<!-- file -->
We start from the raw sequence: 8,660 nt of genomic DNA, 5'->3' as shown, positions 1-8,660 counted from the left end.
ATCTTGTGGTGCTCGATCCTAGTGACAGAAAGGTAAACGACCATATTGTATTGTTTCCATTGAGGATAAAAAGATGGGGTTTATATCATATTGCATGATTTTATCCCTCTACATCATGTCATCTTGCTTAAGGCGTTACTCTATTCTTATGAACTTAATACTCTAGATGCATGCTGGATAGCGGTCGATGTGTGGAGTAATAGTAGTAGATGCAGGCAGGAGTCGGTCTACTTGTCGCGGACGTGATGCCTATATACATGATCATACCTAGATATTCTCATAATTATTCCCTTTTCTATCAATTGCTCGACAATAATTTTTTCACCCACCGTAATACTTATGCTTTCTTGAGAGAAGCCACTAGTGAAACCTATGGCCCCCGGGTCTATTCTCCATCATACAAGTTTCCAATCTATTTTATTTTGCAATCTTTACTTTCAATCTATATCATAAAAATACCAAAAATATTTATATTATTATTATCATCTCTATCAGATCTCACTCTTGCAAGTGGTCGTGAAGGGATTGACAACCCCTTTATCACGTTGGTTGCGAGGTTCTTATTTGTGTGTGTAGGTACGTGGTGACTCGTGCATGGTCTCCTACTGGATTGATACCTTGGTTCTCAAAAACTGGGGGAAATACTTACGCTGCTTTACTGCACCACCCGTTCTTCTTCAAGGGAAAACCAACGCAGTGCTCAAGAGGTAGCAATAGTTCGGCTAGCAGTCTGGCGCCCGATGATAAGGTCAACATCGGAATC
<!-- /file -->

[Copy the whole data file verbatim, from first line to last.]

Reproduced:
We start from the raw sequence: 8,660 nt of genomic DNA, 5'->3' as shown, positions 1-8,660 counted from the left end.
ATCTTGTGGTGCTCGATCCTAGTGACAGAAAGGTAAACGACCATATTGTATTGTTTCCATTGAGGATAAAAAGATGGGGTTTATATCATATTGCATGATTTTATCCCTCTACATCATGTCATCTTGCTTAAGGCGTTACTCTATTCTTATGAACTTAATACTCTAGATGCATGCTGGATAGCGGTCGATGTGTGGAGTAATAGTAGTAGATGCAGGCAGGAGTCGGTCTACTTGTCGCGGACGTGATGCCTATATACATGATCATACCTAGATATTCTCATAATTATTCCCTTTTCTATCAATTGCTCGACAATAATTTTTTCACCCACCGTAATACTTATGCTTTCTTGAGAGAAGCCACTAGTGAAACCTATGGCCCCCGGGTCTATTCTCCATCATACAAGTTTCCAATCTATTTTATTTTGCAATCTTTACTTTCAATCTATATCATAAAAATACCAAAAATATTTATATTATTATTATCATCTCTATCAGATCTCACTCTTGCAAGTGGTCGTGAAGGGATTGACAACCCCTTTATCACGTTGGTTGCGAGGTTCTTATTTGTGTGTGTAGGTACGTGGTGACTCGTGCATGGTCTCCTACTGGATTGATACCTTGGTTCTCAAAAACTGGGGGAAATACTTACGCTGCTTTACTGCACCACCCGTTCTTCTTCAAGGGAAAACCAACGCAGTGCTCAAGAGGTAGCAATAGTTCGGCTAGCAGTCTGGCGCCCGATGATAAGGTCAACATCGGAATC